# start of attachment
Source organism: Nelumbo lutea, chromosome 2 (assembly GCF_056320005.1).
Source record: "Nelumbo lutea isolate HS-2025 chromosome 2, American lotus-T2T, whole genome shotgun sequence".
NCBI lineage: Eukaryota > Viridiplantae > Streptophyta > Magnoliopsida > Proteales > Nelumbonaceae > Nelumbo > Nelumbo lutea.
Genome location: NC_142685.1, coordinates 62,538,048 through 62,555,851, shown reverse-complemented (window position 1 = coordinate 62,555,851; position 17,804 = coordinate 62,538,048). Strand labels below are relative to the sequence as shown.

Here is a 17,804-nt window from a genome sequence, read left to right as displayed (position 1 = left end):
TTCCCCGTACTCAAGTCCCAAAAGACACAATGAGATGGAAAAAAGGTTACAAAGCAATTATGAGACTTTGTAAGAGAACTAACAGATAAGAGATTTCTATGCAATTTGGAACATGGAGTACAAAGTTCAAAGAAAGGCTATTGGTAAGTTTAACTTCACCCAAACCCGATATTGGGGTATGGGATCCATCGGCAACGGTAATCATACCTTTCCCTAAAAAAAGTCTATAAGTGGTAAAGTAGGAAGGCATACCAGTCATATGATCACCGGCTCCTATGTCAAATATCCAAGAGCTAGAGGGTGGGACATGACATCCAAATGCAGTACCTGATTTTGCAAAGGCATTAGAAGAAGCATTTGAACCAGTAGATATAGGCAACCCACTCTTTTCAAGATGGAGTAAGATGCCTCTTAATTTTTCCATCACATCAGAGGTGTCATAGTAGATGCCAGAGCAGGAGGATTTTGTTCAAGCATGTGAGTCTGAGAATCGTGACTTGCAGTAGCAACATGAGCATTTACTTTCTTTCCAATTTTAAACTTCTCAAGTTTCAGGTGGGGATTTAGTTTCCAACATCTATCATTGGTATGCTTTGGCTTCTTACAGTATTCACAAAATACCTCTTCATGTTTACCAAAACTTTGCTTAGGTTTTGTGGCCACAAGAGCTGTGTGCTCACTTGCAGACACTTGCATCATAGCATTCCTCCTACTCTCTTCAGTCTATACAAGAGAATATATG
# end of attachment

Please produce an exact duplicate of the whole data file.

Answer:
Source organism: Nelumbo lutea, chromosome 2 (assembly GCF_056320005.1).
Source record: "Nelumbo lutea isolate HS-2025 chromosome 2, American lotus-T2T, whole genome shotgun sequence".
NCBI lineage: Eukaryota > Viridiplantae > Streptophyta > Magnoliopsida > Proteales > Nelumbonaceae > Nelumbo > Nelumbo lutea.
Genome location: NC_142685.1, coordinates 62,538,048 through 62,555,851, shown reverse-complemented (window position 1 = coordinate 62,555,851; position 17,804 = coordinate 62,538,048). Strand labels below are relative to the sequence as shown.

Here is a 17,804-nt window from a genome sequence, read left to right as displayed (position 1 = left end):
TTCCCCGTACTCAAGTCCCAAAAGACACAATGAGATGGAAAAAAGGTTACAAAGCAATTATGAGACTTTGTAAGAGAACTAACAGATAAGAGATTTCTATGCAATTTGGAACATGGAGTACAAAGTTCAAAGAAAGGCTATTGGTAAGTTTAACTTCACCCAAACCCGATATTGGGGTATGGGATCCATCGGCAACGGTAATCATACCTTTCCCTAAAAAAAGTCTATAAGTGGTAAAGTAGGAAGGCATACCAGTCATATGATCACCGGCTCCTATGTCAAATATCCAAGAGCTAGAGGGTGGGACATGACATCCAAATGCAGTACCTGATTTTGCAAAGGCATTAGAAGAAGCATTTGAACCAGTAGATATAGGCAACCCACTCTTTTCAAGATGGAGTAAGATGCCTCTTAATTTTTCCATCACATCAGAGGTGTCATAGTAGATGCCAGAGCAGGAGGATTTTGTTCAAGCATGTGAGTCTGAGAATCGTGACTTGCAGTAGCAACATGAGCATTTACTTTCTTTCCAATTTTAAACTTCTCAAGTTTCAGGTGGGGATTTAGTTTCCAACATCTATCATTGGTATGCTTTGGCTTCTTACAGTATTCACAAAATACCTCTTCATGTTTACCAAAACTTTGCTTAGGTTTTGTGGCCACAAGAGCTGTGTGCTCACTTGCAGACACTTGCATCATAGCATTCCTCCTACTCTCTTCAGTCTATACAAGAGAATATATG